malloc , calloc , realloc , free , reallocf , malloc_usable_size - general purpose memory allocation functions
function allocates space for Fa number objects, each Fa size bytes in length. The result is identical to calling malloc ();
with an argument of ``number * size'' with the exception that the allocated memory is explicitly initialized to zero bytes.
function changes the size of the previously allocated memory referenced by Fa ptr to Fa size bytes. The contents of the memory are unchanged up to the lesser of the new and old sizes. If the new size is larger, the contents of the newly allocated portion of the memory are undefined. Upon success, the memory referenced by Fa ptr is freed and a pointer to the newly allocated memory is returned. Note that realloc ();
and reallocf ();
may move the memory allocation, resulting in a different return value than Fa ptr . If Fa ptr is NULL the realloc ();
function behaves identically to malloc ();
for the specified size.
function is identical to the realloc ();
function, except that it will free the passed pointer when the requested memory cannot be allocated. This is a Fx specific API designed to ease the problems with traditional coding styles for realloc causing memory leaks in libraries.
function causes the allocated memory referenced by Fa ptr to be made available for future allocations. If Fa ptr is NULL no action occurs.
function returns the usable size of the allocation pointed to by Fa ptr . The return value may be larger than the size that was requested during allocation. The malloc_usable_size ();
function is not a mechanism for in-place realloc (;);
rather it is provided solely as a tool for introspection purposes. Any discrepancy between the requested allocation size and the size reported by malloc_usable_size ();
should not be depended on, since such behavior is entirely implementation-dependent.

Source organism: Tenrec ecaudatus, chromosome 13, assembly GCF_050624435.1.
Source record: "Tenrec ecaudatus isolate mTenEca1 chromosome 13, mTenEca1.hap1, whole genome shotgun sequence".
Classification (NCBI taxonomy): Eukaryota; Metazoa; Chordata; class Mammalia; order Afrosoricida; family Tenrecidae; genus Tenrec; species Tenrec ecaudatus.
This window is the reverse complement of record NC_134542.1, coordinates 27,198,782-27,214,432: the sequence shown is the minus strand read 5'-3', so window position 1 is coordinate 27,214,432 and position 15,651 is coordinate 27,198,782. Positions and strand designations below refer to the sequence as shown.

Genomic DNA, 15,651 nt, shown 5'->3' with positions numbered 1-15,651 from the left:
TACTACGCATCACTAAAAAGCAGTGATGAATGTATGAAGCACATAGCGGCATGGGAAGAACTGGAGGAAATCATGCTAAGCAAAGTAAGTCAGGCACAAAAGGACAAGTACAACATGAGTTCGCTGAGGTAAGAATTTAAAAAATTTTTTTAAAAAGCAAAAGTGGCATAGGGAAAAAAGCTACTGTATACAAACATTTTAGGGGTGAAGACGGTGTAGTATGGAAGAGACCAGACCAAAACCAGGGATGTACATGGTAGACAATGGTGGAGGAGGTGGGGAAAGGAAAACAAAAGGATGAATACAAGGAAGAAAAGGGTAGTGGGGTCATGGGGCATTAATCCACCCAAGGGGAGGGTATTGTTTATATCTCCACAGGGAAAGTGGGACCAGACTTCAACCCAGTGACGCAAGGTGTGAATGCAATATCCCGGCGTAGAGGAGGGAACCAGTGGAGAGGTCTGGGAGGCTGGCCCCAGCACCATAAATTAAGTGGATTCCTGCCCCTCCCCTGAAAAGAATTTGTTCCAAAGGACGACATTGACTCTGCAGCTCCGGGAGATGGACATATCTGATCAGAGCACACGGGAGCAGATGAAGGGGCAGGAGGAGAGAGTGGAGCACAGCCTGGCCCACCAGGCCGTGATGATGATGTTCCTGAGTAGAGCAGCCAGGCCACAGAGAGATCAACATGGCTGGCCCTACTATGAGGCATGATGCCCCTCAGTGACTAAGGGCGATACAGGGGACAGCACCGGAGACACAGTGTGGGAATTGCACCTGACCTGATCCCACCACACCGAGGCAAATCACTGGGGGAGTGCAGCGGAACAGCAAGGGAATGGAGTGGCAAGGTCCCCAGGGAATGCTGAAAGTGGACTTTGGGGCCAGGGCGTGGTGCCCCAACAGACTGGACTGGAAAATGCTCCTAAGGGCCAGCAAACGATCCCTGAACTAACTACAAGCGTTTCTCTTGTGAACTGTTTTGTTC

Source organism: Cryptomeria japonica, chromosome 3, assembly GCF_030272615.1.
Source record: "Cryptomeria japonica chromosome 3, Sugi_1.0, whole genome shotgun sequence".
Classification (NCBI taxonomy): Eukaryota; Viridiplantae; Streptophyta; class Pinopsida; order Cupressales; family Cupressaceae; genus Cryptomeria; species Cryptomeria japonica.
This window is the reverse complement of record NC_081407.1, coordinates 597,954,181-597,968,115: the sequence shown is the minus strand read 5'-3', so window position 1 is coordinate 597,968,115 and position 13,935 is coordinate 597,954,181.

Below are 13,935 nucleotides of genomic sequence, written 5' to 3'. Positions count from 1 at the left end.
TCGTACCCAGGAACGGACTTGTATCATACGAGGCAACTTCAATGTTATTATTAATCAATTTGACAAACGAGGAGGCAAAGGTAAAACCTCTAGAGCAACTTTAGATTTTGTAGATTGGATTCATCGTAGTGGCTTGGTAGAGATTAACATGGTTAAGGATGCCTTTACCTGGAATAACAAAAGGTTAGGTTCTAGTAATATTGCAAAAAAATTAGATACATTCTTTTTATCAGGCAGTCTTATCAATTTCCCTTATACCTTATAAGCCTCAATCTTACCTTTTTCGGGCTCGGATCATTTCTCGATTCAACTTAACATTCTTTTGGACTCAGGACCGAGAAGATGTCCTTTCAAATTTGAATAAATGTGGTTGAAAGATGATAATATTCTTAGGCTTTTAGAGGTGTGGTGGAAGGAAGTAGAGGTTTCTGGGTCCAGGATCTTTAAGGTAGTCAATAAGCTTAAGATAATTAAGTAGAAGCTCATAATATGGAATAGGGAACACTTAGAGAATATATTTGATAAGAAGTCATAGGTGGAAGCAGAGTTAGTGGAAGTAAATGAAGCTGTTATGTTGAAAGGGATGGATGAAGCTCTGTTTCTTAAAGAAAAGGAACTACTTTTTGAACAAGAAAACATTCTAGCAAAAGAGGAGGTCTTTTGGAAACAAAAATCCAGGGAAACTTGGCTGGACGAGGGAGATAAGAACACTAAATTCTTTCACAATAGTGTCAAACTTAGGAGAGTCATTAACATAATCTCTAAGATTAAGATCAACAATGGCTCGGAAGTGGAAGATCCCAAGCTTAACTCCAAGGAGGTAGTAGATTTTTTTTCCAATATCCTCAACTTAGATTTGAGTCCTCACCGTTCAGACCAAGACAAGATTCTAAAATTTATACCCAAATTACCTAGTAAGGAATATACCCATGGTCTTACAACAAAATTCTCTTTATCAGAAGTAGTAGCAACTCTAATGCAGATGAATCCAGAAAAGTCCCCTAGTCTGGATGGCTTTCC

The ``name'' of the file referenced by the symbolic link named /etc/malloc.conf the value of the environment variable MALLOC_OPTIONS and the string pointed to by the global variable _malloc_options will be interpreted, in that order, from left to right as flags.
Each flag is a single letter, optionally prefixed by a non-negative base 10 integer repetition count. For example, ``3N'' is equivalent to ``NNN'' Some flags control parameter magnitudes, where uppercase increases the magnitude, and lowercase decreases the magnitude. Other flags control boolean parameters, where uppercase indicates that a behavior is set, or on, and lowercase means that a behavior is not set, or off.
_malloc_options = "X";
The ``J'' and ``Z'' options are intended for testing and debugging. An application which changes its behavior when these options are used is flawed.
This allocator uses multiple arenas in order to reduce lock contention for threaded programs on multi-processor systems. This works well with regard to threading scalability, but incurs some costs. There is a small fixed per-arena overhead, and additionally, arenas manage memory completely independently of each other, which means a small fixed increase in overall memory fragmentation. These overheads are not generally an issue, given the number of arenas normally used. Note that using substantially more arenas than the default is not likely to improve performance, mainly due to reduced cache performance. However, it may make sense to reduce the number of arenas if an application does not make much use of the allocation functions.
Memory is conceptually broken into equal-sized chunks, where the chunk size is a power of two that is greater than the page size. Chunks are always aligned to multiples of the chunk size. This alignment makes it possible to find metadata for user objects very quickly.
User objects are broken into three categories according to size: small, large, and huge. Small objects are no larger than one half of a page. Large objects are smaller than the chunk size. Huge objects are a multiple of the chunk size. Small and large objects are managed by arenas; huge objects are managed separately in a single data structure that is shared by all threads. Huge objects are used by applications infrequently enough that this single data structure is not a scalability issue.